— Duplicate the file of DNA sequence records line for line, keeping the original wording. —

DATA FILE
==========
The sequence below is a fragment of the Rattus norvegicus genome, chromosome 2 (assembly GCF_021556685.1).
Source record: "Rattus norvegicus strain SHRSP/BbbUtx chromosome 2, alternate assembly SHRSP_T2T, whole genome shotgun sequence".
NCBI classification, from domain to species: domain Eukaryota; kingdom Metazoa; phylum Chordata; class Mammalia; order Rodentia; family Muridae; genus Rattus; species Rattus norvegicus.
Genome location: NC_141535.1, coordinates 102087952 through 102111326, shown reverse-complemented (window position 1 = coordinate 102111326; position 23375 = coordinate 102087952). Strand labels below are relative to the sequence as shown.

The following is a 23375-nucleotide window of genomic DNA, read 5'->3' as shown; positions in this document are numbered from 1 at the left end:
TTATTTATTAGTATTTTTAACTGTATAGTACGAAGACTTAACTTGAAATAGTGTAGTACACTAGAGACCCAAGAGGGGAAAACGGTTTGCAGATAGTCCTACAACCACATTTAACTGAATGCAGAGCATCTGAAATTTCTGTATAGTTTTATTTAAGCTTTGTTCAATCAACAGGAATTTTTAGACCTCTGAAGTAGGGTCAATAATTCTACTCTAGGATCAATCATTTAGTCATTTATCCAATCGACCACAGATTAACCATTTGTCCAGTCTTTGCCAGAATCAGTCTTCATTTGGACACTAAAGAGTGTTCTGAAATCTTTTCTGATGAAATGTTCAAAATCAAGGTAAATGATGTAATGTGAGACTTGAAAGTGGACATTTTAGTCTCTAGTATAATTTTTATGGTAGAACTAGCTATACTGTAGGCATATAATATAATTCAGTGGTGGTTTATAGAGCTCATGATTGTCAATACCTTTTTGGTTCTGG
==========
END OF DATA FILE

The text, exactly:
The sequence below is a fragment of the Rattus norvegicus genome, chromosome 2 (assembly GCF_021556685.1).
Source record: "Rattus norvegicus strain SHRSP/BbbUtx chromosome 2, alternate assembly SHRSP_T2T, whole genome shotgun sequence".
NCBI classification, from domain to species: domain Eukaryota; kingdom Metazoa; phylum Chordata; class Mammalia; order Rodentia; family Muridae; genus Rattus; species Rattus norvegicus.
Genome location: NC_141535.1, coordinates 102087952 through 102111326, shown reverse-complemented (window position 1 = coordinate 102111326; position 23375 = coordinate 102087952). Strand labels below are relative to the sequence as shown.

The following is a 23375-nucleotide window of genomic DNA, read 5'->3' as shown; positions in this document are numbered from 1 at the left end:
TTATTTATTAGTATTTTTAACTGTATAGTACGAAGACTTAACTTGAAATAGTGTAGTACACTAGAGACCCAAGAGGGGAAAACGGTTTGCAGATAGTCCTACAACCACATTTAACTGAATGCAGAGCATCTGAAATTTCTGTATAGTTTTATTTAAGCTTTGTTCAATCAACAGGAATTTTTAGACCTCTGAAGTAGGGTCAATAATTCTACTCTAGGATCAATCATTTAGTCATTTATCCAATCGACCACAGATTAACCATTTGTCCAGTCTTTGCCAGAATCAGTCTTCATTTGGACACTAAAGAGTGTTCTGAAATCTTTTCTGATGAAATGTTCAAAATCAAGGTAAATGATGTAATGTGAGACTTGAAAGTGGACATTTTAGTCTCTAGTATAATTTTTATGGTAGAACTAGCTATACTGTAGGCATATAATATAATTCAGTGGTGGTTTATAGAGCTCATGATTGTCAATACCTTTTTGGTTCTGG